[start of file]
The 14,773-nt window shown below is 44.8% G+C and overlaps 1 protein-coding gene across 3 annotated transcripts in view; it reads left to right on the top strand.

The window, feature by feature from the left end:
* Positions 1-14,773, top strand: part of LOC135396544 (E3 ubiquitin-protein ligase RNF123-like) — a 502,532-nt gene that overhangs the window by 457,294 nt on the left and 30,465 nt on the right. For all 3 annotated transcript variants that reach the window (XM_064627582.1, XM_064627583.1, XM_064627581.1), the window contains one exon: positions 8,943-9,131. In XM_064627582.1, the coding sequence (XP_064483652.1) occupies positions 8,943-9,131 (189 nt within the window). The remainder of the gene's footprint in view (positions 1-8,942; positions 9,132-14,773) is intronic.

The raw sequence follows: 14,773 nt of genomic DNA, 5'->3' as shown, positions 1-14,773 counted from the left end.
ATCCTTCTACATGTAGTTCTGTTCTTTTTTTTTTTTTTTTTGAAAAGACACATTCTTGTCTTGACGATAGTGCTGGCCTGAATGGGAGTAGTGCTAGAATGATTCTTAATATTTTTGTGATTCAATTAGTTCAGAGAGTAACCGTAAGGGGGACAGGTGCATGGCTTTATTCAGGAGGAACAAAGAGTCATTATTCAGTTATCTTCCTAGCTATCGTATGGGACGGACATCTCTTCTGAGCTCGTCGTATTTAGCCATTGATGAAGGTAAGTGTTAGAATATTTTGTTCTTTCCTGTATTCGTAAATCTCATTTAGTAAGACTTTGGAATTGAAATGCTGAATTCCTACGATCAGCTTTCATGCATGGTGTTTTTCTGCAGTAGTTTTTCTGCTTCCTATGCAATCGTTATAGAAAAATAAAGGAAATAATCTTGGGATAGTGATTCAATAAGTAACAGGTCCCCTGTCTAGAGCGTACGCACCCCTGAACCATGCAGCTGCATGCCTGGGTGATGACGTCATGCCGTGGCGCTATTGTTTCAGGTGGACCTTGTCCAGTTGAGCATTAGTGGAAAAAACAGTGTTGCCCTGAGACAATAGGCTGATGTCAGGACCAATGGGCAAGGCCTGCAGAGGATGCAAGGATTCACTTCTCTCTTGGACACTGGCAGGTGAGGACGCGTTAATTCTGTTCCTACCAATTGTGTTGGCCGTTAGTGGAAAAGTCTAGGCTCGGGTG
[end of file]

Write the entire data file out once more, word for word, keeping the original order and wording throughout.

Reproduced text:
The 14,773-nt window shown below is 44.8% G+C and overlaps 1 protein-coding gene across 3 annotated transcripts in view; it reads left to right on the top strand.

The window, feature by feature from the left end:
* Positions 1-14,773, top strand: part of LOC135396544 (E3 ubiquitin-protein ligase RNF123-like) — a 502,532-nt gene that overhangs the window by 457,294 nt on the left and 30,465 nt on the right. For all 3 annotated transcript variants that reach the window (XM_064627582.1, XM_064627583.1, XM_064627581.1), the window contains one exon: positions 8,943-9,131. In XM_064627582.1, the coding sequence (XP_064483652.1) occupies positions 8,943-9,131 (189 nt within the window). The remainder of the gene's footprint in view (positions 1-8,942; positions 9,132-14,773) is intronic.

The raw sequence follows: 14,773 nt of genomic DNA, 5'->3' as shown, positions 1-14,773 counted from the left end.
ATCCTTCTACATGTAGTTCTGTTCTTTTTTTTTTTTTTTTTGAAAAGACACATTCTTGTCTTGACGATAGTGCTGGCCTGAATGGGAGTAGTGCTAGAATGATTCTTAATATTTTTGTGATTCAATTAGTTCAGAGAGTAACCGTAAGGGGGACAGGTGCATGGCTTTATTCAGGAGGAACAAAGAGTCATTATTCAGTTATCTTCCTAGCTATCGTATGGGACGGACATCTCTTCTGAGCTCGTCGTATTTAGCCATTGATGAAGGTAAGTGTTAGAATATTTTGTTCTTTCCTGTATTCGTAAATCTCATTTAGTAAGACTTTGGAATTGAAATGCTGAATTCCTACGATCAGCTTTCATGCATGGTGTTTTTCTGCAGTAGTTTTTCTGCTTCCTATGCAATCGTTATAGAAAAATAAAGGAAATAATCTTGGGATAGTGATTCAATAAGTAACAGGTCCCCTGTCTAGAGCGTACGCACCCCTGAACCATGCAGCTGCATGCCTGGGTGATGACGTCATGCCGTGGCGCTATTGTTTCAGGTGGACCTTGTCCAGTTGAGCATTAGTGGAAAAAACAGTGTTGCCCTGAGACAATAGGCTGATGTCAGGACCAATGGGCAAGGCCTGCAGAGGATGCAAGGATTCACTTCTCTCTTGGACACTGGCAGGTGAGGACGCGTTAATTCTGTTCCTACCAATTGTGTTGGCCGTTAGTGGAAAAGTCTAGGCTCGGGTG